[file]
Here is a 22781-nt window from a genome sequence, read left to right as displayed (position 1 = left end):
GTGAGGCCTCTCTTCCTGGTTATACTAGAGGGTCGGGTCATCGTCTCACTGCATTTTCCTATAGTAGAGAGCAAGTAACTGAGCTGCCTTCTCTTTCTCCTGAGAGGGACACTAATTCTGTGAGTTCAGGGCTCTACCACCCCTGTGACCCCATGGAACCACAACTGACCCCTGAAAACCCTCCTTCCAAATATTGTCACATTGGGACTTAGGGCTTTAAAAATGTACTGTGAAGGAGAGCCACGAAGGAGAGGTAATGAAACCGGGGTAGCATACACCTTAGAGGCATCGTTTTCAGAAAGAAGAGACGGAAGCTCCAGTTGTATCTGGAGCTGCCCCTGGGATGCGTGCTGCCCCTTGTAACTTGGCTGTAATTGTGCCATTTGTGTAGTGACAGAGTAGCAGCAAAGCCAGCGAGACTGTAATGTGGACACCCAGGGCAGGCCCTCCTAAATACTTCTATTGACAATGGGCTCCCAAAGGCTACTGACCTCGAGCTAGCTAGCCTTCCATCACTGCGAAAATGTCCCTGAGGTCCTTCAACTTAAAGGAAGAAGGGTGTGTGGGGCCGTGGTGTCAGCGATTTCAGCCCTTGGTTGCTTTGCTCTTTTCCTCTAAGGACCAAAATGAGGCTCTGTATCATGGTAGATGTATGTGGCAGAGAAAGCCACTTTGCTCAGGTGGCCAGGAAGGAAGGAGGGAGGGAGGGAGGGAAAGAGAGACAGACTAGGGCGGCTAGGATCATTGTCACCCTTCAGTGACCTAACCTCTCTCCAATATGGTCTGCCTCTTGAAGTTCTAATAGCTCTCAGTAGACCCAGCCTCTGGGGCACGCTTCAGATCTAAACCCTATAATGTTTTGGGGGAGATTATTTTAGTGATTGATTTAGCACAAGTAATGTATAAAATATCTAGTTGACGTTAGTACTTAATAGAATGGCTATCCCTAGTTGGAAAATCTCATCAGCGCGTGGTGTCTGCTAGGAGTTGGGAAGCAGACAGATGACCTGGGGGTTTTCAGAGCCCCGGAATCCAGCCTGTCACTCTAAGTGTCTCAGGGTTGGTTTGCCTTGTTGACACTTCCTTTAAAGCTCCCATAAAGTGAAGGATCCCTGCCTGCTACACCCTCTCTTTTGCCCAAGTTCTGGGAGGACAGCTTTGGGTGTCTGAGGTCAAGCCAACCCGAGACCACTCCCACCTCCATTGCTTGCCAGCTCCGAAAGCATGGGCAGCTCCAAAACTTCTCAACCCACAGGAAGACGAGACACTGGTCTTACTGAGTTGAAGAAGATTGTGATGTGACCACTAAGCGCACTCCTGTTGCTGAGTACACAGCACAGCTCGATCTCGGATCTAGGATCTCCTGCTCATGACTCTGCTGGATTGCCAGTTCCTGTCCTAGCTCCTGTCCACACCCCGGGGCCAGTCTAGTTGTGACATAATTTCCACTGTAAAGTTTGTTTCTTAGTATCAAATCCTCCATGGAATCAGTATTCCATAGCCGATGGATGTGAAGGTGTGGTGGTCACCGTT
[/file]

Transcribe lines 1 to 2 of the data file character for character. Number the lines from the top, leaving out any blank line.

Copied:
Here is a 22781-nt window from a genome sequence, read left to right as displayed (position 1 = left end):
GTGAGGCCTCTCTTCCTGGTTATACTAGAGGGTCGGGTCATCGTCTCACTGCATTTTCCTATAGTAGAGAGCAAGTAACTGAGCTGCCTTCTCTTTCTCCTGAGAGGGACACTAATTCTGTGAGTTCAGGGCTCTACCACCCCTGTGACCCCATGGAACCACAACTGACCCCTGAAAACCCTCCTTCCAAATATTGTCACATTGGGACTTAGGGCTTTAAAAATGTACTGTGAAGGAGAGCCACGAAGGAGAGGTAATGAAACCGGGGTAGCATACACCTTAGAGGCATCGTTTTCAGAAAGAAGAGACGGAAGCTCCAGTTGTATCTGGAGCTGCCCCTGGGATGCGTGCTGCCCCTTGTAACTTGGCTGTAATTGTGCCATTTGTGTAGTGACAGAGTAGCAGCAAAGCCAGCGAGACTGTAATGTGGACACCCAGGGCAGGCCCTCCTAAATACTTCTATTGACAATGGGCTCCCAAAGGCTACTGACCTCGAGCTAGCTAGCCTTCCATCACTGCGAAAATGTCCCTGAGGTCCTTCAACTTAAAGGAAGAAGGGTGTGTGGGGCCGTGGTGTCAGCGATTTCAGCCCTTGGTTGCTTTGCTCTTTTCCTCTAAGGACCAAAATGAGGCTCTGTATCATGGTAGATGTATGTGGCAGAGAAAGCCACTTTGCTCAGGTGGCCAGGAAGGAAGGAGGGAGGGAGGGAGGGAAAGAGAGACAGACTAGGGCGGCTAGGATCATTGTCACCCTTCAGTGACCTAACCTCTCTCCAATATGGTCTGCCTCTTGAAGTTCTAATAGCTCTCAGTAGACCCAGCCTCTGGGGCACGCTTCAGATCTAAACCCTATAATGTTTTGGGGGAGATTATTTTAGTGATTGATTTAGCACAAGTAATGTATAAAATATCTAGTTGACGTTAGTACTTAATAGAATGGCTATCCCTAGTTGGAAAATCTCATCAGCGCGTGGTGTCTGCTAGGAGTTGGGAAGCAGACAGATGACCTGGGGGTTTTCAGAGCCCCGGAATCCAGCCTGTCACTCTAAGTGTCTCAGGGTTGGTTTGCCTTGTTGACACTTCCTTTAAAGCTCCCATAAAGTGAAGGATCCCTGCCTGCTACACCCTCTCTTTTGCCCAAGTTCTGGGAGGACAGCTTTGGGTGTCTGAGGTCAAGCCAACCCGAGACCACTCCCACCTCCATTGCTTGCCAGCTCCGAAAGCATGGGCAGCTCCAAAACTTCTCAACCCACAGGAAGACGAGACACTGGTCTTACTGAGTTGAAGAAGATTGTGATGTGACCACTAAGCGCACTCCTGTTGCTGAGTACACAGCACAGCTCGATCTCGGATCTAGGATCTCCTGCTCATGACTCTGCTGGATTGCCAGTTCCTGTCCTAGCTCCTGTCCACACCCCGGGGCCAGTCTAGTTGTGACATAATTTCCACTGTAAAGTTTGTTTCTTAGTATCAAATCCTCCATGGAATCAGTATTCCATAGCCGATGGATGTGAAGGTGTGGTGGTCACCGTT